New York City is defined by its glorious pastiche of cultures, colors and creeds. But inside its public schools, life is far more homogenous, with black and brown students siphoned into under-resourced schools by a persisting color line. But some teachers are challenging the policies that systematically leave disadvantaged kids behind.
At a rally on Sunday at New York’s City Hall Park, teachers took the anniversary of the Brown v. Board court decision to call out lawmakers for “failing” students with school reforms that cheat them out of the opportunities they deserve.
The rally was part of Save our Schools, a national campaign led by activist teachers, parents and students, to build a more equitable public education system. New York’s branch of the movement has been led by the Movement of Rank-and-File Educators (MORE), a rank-and-file reform caucus in the United Federation of Teachers, together with other education advocates and community and labor organizations.
As teachers spoke of their frustration with standardized testing and deep underfunding of school facilities and staff, they gathered under the rallying cries of “Whose Schools? Our Schools!,” “My Teachers are More than a Test Score,” and “Occupy Education.”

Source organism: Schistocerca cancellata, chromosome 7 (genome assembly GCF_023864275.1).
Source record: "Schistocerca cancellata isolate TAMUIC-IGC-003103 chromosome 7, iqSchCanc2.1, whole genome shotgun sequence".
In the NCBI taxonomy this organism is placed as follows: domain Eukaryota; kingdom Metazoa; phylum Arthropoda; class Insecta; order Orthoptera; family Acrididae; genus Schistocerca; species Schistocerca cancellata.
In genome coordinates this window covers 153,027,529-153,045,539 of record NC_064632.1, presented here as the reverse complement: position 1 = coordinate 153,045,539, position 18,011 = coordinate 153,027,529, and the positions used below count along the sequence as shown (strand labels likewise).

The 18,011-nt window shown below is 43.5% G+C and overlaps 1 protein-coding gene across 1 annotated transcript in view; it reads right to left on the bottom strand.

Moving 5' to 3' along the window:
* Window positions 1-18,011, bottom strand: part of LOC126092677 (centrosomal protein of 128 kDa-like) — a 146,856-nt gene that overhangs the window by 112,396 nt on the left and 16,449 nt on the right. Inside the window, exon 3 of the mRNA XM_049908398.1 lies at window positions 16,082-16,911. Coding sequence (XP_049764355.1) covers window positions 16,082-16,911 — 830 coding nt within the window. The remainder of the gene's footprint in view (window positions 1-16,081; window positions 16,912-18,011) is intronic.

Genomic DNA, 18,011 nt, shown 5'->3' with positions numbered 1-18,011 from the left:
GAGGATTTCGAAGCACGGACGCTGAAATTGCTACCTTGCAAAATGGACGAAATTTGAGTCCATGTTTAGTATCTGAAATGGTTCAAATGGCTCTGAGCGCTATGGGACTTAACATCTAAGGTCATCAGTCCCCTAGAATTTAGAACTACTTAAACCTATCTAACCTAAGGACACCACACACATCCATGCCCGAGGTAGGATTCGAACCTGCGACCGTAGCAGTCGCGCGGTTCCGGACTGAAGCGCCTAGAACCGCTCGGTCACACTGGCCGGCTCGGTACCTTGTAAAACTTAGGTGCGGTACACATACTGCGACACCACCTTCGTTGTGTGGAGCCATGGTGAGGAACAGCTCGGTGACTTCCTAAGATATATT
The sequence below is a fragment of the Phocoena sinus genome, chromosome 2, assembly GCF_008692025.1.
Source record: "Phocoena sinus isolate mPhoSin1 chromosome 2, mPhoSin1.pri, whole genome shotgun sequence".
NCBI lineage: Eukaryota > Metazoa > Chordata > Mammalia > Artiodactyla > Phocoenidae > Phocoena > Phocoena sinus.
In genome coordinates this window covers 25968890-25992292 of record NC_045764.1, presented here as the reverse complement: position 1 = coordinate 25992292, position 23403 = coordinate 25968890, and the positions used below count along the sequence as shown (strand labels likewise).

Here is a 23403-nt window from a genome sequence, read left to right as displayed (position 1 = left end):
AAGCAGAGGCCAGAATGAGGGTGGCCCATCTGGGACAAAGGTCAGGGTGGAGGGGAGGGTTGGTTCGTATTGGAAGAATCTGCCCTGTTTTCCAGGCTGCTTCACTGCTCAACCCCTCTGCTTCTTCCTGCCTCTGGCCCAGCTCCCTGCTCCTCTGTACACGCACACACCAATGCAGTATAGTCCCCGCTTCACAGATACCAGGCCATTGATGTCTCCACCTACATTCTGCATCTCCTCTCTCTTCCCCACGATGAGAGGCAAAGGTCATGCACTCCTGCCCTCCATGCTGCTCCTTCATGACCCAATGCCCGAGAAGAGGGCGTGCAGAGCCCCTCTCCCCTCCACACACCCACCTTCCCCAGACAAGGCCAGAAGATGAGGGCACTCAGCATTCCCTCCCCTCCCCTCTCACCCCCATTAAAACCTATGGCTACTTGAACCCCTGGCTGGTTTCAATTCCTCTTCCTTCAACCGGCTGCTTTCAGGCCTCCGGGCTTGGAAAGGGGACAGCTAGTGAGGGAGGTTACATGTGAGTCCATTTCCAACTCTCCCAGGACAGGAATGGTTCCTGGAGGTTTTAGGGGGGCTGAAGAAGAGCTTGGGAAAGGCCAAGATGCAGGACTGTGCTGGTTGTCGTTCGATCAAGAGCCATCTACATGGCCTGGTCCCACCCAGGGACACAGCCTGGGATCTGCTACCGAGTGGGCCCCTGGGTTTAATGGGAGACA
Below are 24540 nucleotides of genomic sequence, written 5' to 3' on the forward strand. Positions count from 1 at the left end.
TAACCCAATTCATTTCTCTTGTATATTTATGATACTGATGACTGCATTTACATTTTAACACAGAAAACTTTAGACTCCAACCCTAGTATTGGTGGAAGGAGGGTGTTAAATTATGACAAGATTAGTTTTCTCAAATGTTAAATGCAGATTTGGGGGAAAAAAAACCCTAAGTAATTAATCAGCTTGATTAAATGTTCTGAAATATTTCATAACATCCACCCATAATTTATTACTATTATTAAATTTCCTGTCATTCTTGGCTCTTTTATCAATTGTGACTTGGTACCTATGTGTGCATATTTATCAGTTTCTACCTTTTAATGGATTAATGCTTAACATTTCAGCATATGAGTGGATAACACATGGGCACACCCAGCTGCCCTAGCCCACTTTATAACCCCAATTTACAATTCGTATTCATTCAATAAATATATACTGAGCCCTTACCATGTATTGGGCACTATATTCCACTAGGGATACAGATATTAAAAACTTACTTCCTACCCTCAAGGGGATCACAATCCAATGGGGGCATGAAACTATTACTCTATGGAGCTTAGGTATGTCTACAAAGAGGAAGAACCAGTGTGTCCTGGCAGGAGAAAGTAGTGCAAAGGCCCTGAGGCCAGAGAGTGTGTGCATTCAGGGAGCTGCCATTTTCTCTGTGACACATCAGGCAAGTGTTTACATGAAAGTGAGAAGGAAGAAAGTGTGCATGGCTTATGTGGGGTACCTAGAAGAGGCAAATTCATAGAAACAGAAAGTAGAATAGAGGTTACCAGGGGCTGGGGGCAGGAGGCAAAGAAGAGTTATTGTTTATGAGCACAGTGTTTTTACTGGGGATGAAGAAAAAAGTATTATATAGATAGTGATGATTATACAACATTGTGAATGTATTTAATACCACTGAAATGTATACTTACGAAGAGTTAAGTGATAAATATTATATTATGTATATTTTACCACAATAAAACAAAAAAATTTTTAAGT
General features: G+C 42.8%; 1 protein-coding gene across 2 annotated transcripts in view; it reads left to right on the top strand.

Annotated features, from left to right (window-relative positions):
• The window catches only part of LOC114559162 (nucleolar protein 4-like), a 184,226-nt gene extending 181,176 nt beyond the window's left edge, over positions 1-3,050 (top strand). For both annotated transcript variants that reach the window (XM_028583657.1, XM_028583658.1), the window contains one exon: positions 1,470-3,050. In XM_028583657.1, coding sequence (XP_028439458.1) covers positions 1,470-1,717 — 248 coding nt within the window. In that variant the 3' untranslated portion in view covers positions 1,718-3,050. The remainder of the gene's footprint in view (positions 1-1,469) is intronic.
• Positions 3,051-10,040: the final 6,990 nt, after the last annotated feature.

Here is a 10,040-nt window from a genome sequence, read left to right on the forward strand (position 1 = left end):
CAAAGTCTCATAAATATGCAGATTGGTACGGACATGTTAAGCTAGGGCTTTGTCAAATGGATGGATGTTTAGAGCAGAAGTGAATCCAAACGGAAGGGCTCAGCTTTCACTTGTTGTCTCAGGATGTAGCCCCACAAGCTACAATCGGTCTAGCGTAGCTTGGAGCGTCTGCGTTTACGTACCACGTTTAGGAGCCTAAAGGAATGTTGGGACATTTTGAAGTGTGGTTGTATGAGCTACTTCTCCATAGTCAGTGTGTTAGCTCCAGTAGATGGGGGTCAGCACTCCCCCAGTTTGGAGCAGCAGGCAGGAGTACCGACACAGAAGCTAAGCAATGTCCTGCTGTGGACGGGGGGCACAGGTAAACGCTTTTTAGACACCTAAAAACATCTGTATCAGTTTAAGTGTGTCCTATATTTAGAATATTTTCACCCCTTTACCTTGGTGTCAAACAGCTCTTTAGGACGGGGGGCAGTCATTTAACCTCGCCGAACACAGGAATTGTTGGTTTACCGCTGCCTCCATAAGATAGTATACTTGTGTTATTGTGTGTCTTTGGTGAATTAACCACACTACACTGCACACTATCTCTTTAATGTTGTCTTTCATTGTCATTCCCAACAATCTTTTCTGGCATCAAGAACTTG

Rosie Frascella, an English teacher at International High School at Prospect Heights in Brooklyn, told The Nation that the constant testing that has become ubiquitous in the city’s public schools—several exams crammed into three days—is driving her students, typically new immigrants who are working hard to learn English, into demoralization and anxiety.
“They’ve lost before they even walked into that room. It doesn’t matter what they learned. They’re already telling themselves, ‘I can’t,’ and they’re stressed. They want to throw up.” At the same time, she added, “they can write these amazing plays, and essays, which is more true to what happens in college, what happens in life…. I know that they can succeed in school, and that they can succeed in college, and their tests do not match what they’re doing.”
Frascella’s school recently helped organize a boycott of a new standardized English test used to assess teaching quality—part of a growing “opt out” movement against standardized testsaround the country. She doesn’t worry about potential retaliation or negative consequences for her professional ratings: “I believe in what I do in the classroom, and so I’m not so worried about how they’re gonna evaluate me,” she said. “But I’m worried about them. I’m worried about their self-esteem, I’m worried about them dropping out of high school… And I want to make sure that I’m in a position [where I’m not just] doing test prep, that I’m actually giving them the skills that they need to succeed.”